As subject Raphael chose a verse from a poem by the Florentine Angelo Poliziano which had also helped to inspire Botticelli’s ‘Birth of Venus’. These lines describe how the clumsy giant Polyphemus sings a love song to the fair sea-nymph Galatea and how she rides across the waves in a chariot drawn by two dolphins, laughing at his uncouth song, while the gay company of other sea-gods and nymphs is milling round her.
To start with the small boys with Cupid’s bows and arrows who aim at the heart of the nymph: not only do those to right and left echo each other’s movements, but the boy swimming beside the chariot corresponds to the one flying at the top of the picture. It is the same with the group of sea-gods which seems to be ‘wheeling’ round the nymph. There are two on the margins, who blow on their sea-shells, and two pairs in front and behind, who are making love to each other. But what is more admirable is that all these diverse movements are somehow reflected and taken up in the figure of Galatea herself. Her chariot had been driving from left to right with her veil blowing backwards, but, hearing the strange love song, she turns round and smiles, and all the lines in the picture, from the love-gods’ arrows to the reins she holds, converge on her beautiful face in the very centre of the picture.
As subject Raphael chose a verse from a poem by the Florentine Angelo Poliziano which had also helped to inspire Botticelli’s Birth of Venus. These lines describe how the clumsy giant Polyphemus sings a love song to the fair sea-nymph Galatea and how she rides across the waves in a chariot drawn by two dolphins, laughing at his uncouth song, while the gay company of other sea-gods and nymphs is milling round her.
The Sienese banker and art patron Agostino Chigi, whose great wealth made him one of the most powerful men of his age, built his Roman villa in the Trastevere district. Its construction and decoration were conducted by the Sienese painter and architect Baldassare Peruzzi, who, in turn, brought in other painters, including Sodoma and Sebastiano del Piombo, to execute parts of the fresco decorations. The ground-floor grand salon of the house has an ingenious and highly intricate ceiling fresco that treats Chigi’s horoscope; the stars were painted in the guise of personifications arranged in the sky at the moment of his birth. On the walls were planned a series of frescoes dealing with the gods of the earth and of the sea. Only two were ever executed: Sebastiano’s Polyphemus and Raphael’s Galatea. In contrast to its counterpart next to it, Raphael’s fresco offers continual turmoil and swift movement, as the graceful Galatea streaks across the sea in a shell propelled by dolphins.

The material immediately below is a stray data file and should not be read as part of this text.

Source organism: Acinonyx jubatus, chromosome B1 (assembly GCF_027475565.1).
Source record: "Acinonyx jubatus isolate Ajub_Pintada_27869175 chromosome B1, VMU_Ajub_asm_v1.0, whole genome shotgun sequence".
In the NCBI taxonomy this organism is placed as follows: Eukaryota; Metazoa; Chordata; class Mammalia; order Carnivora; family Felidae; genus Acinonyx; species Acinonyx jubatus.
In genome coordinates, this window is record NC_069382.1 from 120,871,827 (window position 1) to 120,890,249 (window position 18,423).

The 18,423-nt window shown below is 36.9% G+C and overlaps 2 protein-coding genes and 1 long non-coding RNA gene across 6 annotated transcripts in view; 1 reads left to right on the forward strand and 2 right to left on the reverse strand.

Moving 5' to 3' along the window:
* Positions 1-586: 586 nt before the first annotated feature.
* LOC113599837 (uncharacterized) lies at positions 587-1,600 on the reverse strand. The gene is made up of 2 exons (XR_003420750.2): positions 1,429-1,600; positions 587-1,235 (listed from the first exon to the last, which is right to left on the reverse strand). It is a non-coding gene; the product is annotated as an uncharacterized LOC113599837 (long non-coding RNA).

вЂњTwo shapely dolphins pull a chariot: on it sits Galatea and wields the reins; as they swim, they breathe in unison; a mere wanton flock circles one spews forth salt waves, others swim in circles, one seems to cavort and play in love; with her faithful sisters, the fair nymph charmingly laughs at such a crude singer.вЂќ
The story of Galatea and Acis proved inspirational for other mediums of art, particularly opera. Jean-Baptiste Lully based his 1686 opera Acis et GalatГ©e a on the love triangle between Galatea, Acis and Polyphemus . This was followed by Giovanni BononciniвЂ™s one-act opera Polifemo in 1703. However, the most well-known opera depicting the tale is undoubtedly the version by George Frideric Handel, Acis and Galatea. Although earlier versions of the pastoral opera focused on Polyphemus as an equally important character, in the final version, the story is more solely focused on the two lovers. Critics argue that HandelвЂ™s version is the greatest pastoral opera ever composed.
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Raphael’s Triumph of Galatea is based on Greek mythology. Galatea was part of a love triangle of sorts. She had fallen in love with a shepherd by the name of Acis. This made Polyphemus jealous and he used a huge pillar to kill his rival. This fresco is part of a series but the entire series was never finished.
Raphael picked the snapshot of Galatea’s apotheosis, that is, her change upon death into one who might abide among the everlasting divine beings. This would be as a reward for her patient endurance of pains and trials in life. The Triumph of Galatea was painted by Raphael as his response to how he felt about the “Stanze per la giostra”.